By now, you’ve seen or heard coverage about the ongoing debate of net neutrality. Between regional ISPs, IP-subscribers, content providers, and government legislators, the policies in place surrounding data priority and privacy in nearly every North American, South American and European IP-service market are under intense scrutiny. As legislators and consumer advocacy groups from all sides determine the future of broadband services — in light of growing bandwidth consumption and concerns over privacy — it’s important to understand what policies are being examined, how changing these policies could have an effect on ISPs and their subscribers, and what trends are occurring in markets that have already reformed their Internet privacy and net neutrality laws.
In April, the European Parliament passed a package of telecom policy reforms, which heavily addressed the need to define and protect net neutrality laws. The new legislation prohibits ISPs from slowing down or blocking bandwidth dedicated to high-traffic video conferencing software and over-the-top (OTT) content providers, except in the event of a court order, to preserve network security, or to prevent temporary network congestion.
The issue of increasing network congestion is what makes the topic of net neutrality truly apparent for many subscribers, as broadcast quality on certain IP-enabled devices suffers when an ISP can no longer keep up with the exceeding bandwidth requirements of its users. The problem becomes even more visible when ISPs begin making decisions to completely inhibit the service of high-traffic content, like OTT providers Netflix and Hulu (News - Alert). The majority of pro-net neutrality activists argue that ISPs should not have the right to dictate which content is given priority within a subscriber’s plan. In the new European Parliament laws, ISPs are only permitted to slow bandwidth on IP-services for the necessary amount of time to fix congestion issues.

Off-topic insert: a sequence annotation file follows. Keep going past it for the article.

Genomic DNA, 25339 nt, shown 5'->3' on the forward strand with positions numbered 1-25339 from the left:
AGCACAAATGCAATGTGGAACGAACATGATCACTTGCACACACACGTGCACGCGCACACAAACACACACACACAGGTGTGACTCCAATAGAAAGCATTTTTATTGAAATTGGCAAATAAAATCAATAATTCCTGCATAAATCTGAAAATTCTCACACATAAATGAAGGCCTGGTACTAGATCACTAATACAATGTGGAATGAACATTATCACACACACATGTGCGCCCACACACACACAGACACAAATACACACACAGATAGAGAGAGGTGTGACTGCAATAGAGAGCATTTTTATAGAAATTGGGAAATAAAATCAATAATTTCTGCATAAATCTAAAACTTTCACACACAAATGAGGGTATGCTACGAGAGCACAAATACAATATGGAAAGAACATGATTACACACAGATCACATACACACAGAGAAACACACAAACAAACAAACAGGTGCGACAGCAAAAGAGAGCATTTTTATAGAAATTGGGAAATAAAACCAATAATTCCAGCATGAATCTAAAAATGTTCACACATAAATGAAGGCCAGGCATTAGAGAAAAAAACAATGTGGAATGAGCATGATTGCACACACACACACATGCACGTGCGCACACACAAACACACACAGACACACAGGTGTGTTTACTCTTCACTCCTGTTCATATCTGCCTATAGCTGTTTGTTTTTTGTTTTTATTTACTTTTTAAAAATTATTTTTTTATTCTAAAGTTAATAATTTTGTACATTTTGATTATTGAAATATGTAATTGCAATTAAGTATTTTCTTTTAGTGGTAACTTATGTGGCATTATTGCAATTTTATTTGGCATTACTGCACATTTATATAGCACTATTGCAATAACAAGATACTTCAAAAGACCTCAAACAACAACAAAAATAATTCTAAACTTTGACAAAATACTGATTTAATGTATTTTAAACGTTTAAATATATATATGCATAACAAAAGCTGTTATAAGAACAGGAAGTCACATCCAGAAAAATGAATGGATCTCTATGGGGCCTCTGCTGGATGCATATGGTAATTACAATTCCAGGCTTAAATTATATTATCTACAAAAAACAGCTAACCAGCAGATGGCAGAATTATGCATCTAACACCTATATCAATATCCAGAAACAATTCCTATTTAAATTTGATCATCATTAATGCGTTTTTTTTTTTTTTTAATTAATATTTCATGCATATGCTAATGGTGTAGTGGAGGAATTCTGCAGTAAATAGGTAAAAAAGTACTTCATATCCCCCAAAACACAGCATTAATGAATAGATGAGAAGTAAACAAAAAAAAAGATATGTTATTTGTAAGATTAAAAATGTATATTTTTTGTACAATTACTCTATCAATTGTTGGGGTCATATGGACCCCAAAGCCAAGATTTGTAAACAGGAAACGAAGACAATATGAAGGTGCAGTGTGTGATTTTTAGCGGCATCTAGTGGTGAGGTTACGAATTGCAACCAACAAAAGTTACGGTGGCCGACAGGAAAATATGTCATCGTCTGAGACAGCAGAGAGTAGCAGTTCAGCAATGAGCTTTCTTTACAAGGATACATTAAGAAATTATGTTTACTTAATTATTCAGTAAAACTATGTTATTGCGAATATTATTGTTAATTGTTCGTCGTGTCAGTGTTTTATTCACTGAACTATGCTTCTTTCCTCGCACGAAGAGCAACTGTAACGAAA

European reform follows a similar Brazilian legislation bill, which was passed in April, where privacy concerns became a key factor of reform. In the new laws, the disclosure of personal data to outside parties generally requires the consent of the Internet user, unless directed under court order. The trend towards user data privacy has been the subject of much discussion since the revelation of NSA spying on the communications of worldwide Internet users. Internet privacy reform continues to be a largely pressed issue in both Canada and the United States.
Throughout North America, debates are still wide open regarding net neutrality. Currently, there are no clear legal restrictions against ISPs impeding the services of content providers, but recently, subscribers have been voicing concerns over crowded networks and slower bandwidth service during peak hours. While the U.S. and Canada have not typically been early adopters of legislation trends, it’s safe to say that we should expect to hear more in the coming future about Internet privacy and net neutrality laws, and the impacts they’ll have on IP-subscribers, ISPs, and content providers.
The good news is, there are alternatives to shutting down content, and the decision to increase a subscription package or accept a slower bandwidth speed can rest in the hands of the subscriber with the use of a proficient, non-intrusive, IPDR-based policy enforcement solution.
Edited by Stefania Viscusi
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